Just up the road from Palermo you can find two other kid friendly spots, the El Jardin Japones and the Buenos Aires Zoo. The gardens are what they say, ornamental Japanese gardens where you can sit in relative peace and quiet and have a coffee and let the kids (at least the older ones), explore a bit.The Zoo is a good one by South American standards and the kids can feed the Maras roaming free. It’s good value for money overall and you can spend the whole day.
We explored some other barrios, stating with the market of San Telmo , which as you can see from the link is one of the most famous bits of BA. It was on the busy side which is a bit stressful with younglings, but there was lots of cool stuff to look at street performers and something for everyone to buy with mom and dad’s money.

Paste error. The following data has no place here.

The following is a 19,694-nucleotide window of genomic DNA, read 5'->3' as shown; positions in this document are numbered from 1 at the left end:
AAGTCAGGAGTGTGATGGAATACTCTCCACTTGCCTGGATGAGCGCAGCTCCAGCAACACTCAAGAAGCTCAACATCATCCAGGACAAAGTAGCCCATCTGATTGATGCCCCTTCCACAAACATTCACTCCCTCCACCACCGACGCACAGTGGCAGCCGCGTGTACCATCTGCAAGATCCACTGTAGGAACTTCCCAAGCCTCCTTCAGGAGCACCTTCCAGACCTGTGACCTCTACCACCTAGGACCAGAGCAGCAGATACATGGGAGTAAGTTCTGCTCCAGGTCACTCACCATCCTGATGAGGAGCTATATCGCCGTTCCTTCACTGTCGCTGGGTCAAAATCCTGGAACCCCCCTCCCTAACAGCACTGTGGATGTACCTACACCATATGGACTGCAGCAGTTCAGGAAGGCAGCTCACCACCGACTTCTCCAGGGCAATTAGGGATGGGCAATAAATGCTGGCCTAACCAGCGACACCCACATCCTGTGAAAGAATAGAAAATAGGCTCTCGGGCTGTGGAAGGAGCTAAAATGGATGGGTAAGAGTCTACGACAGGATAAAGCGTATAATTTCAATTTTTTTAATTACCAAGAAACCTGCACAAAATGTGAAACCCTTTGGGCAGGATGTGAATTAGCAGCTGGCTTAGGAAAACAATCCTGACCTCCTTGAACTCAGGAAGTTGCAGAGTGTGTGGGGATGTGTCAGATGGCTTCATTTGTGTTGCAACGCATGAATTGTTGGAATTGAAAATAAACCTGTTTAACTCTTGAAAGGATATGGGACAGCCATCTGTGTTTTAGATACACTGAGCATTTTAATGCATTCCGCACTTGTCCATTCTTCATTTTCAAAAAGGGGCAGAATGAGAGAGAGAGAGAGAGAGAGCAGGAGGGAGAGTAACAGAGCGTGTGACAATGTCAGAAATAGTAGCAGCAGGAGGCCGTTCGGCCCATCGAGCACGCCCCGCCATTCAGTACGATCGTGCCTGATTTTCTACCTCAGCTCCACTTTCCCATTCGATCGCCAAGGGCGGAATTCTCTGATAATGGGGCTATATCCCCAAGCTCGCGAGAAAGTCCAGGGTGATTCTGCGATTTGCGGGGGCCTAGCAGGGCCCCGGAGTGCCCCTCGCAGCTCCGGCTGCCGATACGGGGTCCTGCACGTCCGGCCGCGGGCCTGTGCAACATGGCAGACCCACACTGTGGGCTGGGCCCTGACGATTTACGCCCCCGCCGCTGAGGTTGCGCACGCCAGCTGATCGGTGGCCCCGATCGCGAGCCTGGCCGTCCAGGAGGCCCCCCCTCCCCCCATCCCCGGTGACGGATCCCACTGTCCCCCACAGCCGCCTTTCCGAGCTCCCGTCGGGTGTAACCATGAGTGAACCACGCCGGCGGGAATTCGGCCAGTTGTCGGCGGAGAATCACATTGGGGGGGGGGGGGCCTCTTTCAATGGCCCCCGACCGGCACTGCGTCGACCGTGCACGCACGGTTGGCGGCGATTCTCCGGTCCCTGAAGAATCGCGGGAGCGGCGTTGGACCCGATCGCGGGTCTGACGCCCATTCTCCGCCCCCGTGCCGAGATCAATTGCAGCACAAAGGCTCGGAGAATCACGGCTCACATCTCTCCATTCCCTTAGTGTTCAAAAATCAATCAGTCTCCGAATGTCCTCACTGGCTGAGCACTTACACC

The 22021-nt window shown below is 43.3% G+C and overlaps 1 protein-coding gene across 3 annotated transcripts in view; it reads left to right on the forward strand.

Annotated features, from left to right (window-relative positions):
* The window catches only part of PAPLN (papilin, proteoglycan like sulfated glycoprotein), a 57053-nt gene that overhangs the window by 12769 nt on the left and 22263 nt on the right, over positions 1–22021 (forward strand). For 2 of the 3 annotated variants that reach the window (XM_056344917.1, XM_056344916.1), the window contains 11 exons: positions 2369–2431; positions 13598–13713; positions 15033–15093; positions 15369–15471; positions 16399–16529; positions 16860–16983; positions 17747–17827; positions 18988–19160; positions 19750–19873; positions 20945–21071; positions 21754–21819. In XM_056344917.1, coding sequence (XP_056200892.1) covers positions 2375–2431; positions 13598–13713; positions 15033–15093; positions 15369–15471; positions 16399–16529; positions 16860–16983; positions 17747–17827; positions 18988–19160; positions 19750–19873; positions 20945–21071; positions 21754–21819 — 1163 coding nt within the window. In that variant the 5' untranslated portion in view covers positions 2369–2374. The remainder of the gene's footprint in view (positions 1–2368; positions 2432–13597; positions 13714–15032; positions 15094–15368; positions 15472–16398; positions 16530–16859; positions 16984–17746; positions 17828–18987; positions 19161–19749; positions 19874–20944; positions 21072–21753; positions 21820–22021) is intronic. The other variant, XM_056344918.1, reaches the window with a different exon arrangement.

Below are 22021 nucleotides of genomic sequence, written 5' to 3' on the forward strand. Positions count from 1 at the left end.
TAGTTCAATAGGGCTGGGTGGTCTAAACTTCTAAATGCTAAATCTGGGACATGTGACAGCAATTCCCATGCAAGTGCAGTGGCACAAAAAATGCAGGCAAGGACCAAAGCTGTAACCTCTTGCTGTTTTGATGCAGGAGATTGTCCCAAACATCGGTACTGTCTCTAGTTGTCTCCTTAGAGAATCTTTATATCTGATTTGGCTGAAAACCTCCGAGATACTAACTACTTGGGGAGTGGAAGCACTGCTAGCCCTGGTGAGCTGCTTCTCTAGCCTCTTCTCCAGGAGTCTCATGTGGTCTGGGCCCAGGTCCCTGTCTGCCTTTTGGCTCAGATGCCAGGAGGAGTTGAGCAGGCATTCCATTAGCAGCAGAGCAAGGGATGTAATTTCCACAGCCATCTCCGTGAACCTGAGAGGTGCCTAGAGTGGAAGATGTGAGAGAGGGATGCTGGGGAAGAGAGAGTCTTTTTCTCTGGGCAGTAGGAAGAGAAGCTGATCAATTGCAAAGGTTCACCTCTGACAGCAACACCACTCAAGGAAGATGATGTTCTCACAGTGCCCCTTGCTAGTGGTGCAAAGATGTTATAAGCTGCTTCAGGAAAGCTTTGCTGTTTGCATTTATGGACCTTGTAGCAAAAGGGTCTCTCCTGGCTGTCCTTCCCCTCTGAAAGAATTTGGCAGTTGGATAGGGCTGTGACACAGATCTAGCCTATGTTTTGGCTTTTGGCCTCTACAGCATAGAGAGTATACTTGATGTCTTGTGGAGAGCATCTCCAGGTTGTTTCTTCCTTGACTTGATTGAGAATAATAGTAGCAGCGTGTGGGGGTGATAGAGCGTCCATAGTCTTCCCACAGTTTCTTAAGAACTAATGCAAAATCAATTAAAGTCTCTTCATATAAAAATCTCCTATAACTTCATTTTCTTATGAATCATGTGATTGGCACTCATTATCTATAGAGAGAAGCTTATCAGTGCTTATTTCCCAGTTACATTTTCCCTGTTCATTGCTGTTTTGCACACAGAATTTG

So as long as the kids are not toddlers it’s worth a day, to check out the free street entertainment and and buy the kind of stuff you would never find in a shopping mall. And as the sun goes down the crowds dispersed and we sat and chilled with a coffee and listened to a street drum collective.
The other can’t miss neighbourhood is La Boca . Again there are loads of blogs that will tell you everything you need to know, but suffice to say, despite the reputation for the place being a bit dodgy, during the day and on the main drag it was fantastic. There was tango on every corner, and loads of ways to spend you cash on must have souvenirs……